Root Notes

Hi, my name is Caitlin McLaren. I’m a University of Sunderland music student, aiming to make museums more welcoming and fun for everyone.

The purpose of Root Notes is to create a music trail through the Winter Gardens glasshouse, creating a peaceful environment for visitors to enjoy, while also learning about the plants. Look for the Root Note labels (there are 13 in total) and scroll down to listen to the sounds on your device.

I used a device called the PlantWave to record the electrical signals of the plants using similar technology to polygraph machines. You can find out more about the science behind PlantWave on the website I have taken these sounds and edited them to fit the peaceful theme. I hope you enjoy the trail.

Take a listen to Caitlin’s introduction to Root Notes:

1. Swiss Cheese Plant (Monstera deliciosa)

The Latin name for this plant means ‘delicious monster.’ The common name, Swiss Cheese plant, comes from the holes that develop in the leaves as it ages. The plant is native to Central America.

2. Natal Lily (Clivia miniata)

The Natal Lily is native to South Africa. An evergreen perennial with showy orange flowers, it is now one of the most popular flowering houseplants in the world. 

3. Norfolk Island Pine (Araucaria heterophylla)

The Norfolk Island Pine is a conifer from Norfolk Island in the Pacific Ocean. Captain James Cook landed at Norfolk Island on his voyage to Australia in the 18th Century. He observed that the ‘tall straight and strong pine trees found here are ideal for ships masts.’ Unfortunately, they were too brittle and snapped under pressure so were never used.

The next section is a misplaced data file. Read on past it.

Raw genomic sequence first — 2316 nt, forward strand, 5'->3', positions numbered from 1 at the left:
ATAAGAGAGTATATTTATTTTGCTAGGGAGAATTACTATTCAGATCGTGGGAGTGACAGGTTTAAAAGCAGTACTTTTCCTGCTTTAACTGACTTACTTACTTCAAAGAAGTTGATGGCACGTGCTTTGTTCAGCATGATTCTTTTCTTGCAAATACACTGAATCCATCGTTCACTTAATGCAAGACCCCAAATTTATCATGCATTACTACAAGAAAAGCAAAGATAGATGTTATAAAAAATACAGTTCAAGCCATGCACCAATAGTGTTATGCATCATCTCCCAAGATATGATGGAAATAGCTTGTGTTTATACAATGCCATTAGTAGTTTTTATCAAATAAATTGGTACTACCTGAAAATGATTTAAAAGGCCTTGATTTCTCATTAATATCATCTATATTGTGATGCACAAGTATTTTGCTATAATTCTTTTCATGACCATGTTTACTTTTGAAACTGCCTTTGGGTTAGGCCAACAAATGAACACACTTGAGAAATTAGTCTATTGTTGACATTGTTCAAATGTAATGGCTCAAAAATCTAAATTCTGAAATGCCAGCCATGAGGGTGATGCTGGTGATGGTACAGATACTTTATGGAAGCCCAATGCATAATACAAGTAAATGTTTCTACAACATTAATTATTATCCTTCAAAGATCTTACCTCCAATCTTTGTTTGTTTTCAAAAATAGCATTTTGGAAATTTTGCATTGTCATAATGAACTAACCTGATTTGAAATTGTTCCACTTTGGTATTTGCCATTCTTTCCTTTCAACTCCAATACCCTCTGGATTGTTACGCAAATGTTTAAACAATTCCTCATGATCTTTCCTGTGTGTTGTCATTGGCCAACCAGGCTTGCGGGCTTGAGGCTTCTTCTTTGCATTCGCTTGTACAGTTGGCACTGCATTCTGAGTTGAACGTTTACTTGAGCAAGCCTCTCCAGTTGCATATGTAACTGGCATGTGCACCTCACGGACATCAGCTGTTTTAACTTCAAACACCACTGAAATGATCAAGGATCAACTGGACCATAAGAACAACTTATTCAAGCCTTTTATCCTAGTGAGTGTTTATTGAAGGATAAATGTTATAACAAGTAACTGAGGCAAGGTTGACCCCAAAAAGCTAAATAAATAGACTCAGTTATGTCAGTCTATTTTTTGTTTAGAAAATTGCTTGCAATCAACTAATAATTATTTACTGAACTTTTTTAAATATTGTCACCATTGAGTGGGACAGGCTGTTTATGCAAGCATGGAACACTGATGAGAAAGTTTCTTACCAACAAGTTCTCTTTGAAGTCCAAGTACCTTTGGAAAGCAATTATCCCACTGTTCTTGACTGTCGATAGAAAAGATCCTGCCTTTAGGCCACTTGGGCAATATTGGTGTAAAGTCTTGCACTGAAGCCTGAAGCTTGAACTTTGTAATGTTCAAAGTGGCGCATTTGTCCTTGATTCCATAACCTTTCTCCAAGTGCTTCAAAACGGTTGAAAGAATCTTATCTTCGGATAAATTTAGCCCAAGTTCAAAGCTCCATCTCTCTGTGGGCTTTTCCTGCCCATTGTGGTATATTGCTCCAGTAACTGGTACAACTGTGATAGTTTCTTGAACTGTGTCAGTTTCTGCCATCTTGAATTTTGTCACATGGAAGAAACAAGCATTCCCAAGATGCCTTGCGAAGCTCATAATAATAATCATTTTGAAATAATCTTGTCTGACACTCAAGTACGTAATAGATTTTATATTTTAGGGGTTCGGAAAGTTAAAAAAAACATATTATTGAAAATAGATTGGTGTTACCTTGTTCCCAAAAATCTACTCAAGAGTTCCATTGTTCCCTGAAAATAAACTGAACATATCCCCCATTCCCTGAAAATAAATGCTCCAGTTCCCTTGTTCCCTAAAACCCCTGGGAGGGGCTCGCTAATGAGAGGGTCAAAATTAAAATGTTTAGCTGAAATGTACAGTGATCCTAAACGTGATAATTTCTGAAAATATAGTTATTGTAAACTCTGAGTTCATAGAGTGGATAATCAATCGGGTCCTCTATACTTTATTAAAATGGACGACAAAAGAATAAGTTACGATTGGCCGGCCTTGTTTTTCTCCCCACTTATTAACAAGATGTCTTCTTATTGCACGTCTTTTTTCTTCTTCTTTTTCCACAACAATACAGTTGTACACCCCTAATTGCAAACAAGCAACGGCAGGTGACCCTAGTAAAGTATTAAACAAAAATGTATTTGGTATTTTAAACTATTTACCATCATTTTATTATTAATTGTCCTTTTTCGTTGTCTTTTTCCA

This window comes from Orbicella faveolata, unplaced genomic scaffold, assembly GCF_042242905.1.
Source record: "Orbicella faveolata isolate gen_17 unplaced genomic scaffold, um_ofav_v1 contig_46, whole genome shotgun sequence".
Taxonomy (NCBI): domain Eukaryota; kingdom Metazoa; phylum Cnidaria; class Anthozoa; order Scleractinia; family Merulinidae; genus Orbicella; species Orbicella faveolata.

4. Monarch Fern (Phymatosorus scolopendria)

The Monarch Fern originates from the west coast of the Pacific. It is a sculptural fern that is commonly used as a houseplant.  When crushed, the fronds release a fragrant scent, similar to coconut oils. For this reason, it is often used to make perfumes.

5. Birds Nest Fern (Asplenium nidus)

Birds Nest Ferns are epiphytes, which means they grow on other plants or buildings without having their roots in the soil. They are native to the rainforests of East Africa, Asia and Australia.

6. Chestnut Vine (Tetrastigma voinierianum)

The Chestnut Vine is native to Laos and Vietnam. It is a climbing plant with tendrils that allow it to twist and attach to other plants and grow up towards the light.

7. Cast Iron Plant (Aspidistra elatior)

Cast Iron plants are native to Asia, including Taiwan and southern Japan. They are popular houseplants because they are low maintenance and also purify the air of toxic chemicals commonly found in homes.

8. Rubber Fig (Ficus elastica)

Rubber figs are native to South and South-East Asia. The plant gets its name from the rubber-like sap in its thick, glossy, leathery leaves; however, rubber is actually extracted from an entirely different plant!

9. Variegated Weeping Fig (Ficus benjamina)

The Weeping Fig is native to Australia, India, China, southeast Asia, and parts of the southwestern Pacific such as French Polynesia and Vanuatu. This attractive, evergreen tree has weeping, variegated leaves.

10. Umbrella Plant (Schefflera arboricola)

Umbrella plants, also known as Schefflera, are tropical evergreen houseplants native to Taiwan. They are popular for their large leaves that resemble the canopy of an umbrella.

11. Grapefruit Tree (Citrus x Paradisi)

Grapefruit trees belong to the citrus family which includes lemons and oranges. Grapefruit has become popular as a breakfast fruit in various parts of the world.

12. White Bird of Paradise (Strelitzia nicolai)

The White Bird of Paradise is a flowering plant in the banana family that is native to South Africa. It is a tropical plant that thrives in warm, humid climates. This plant is known for its large, glossy leaves and unique, bird-like flowers.

13. Ginkgo biloba

Ginkgo biloba is also known as the butterfly bush because of the shape of its leaves. It is originally from China where it is traditionally used in medicine where it is claimed to improve memory and treat asthma.

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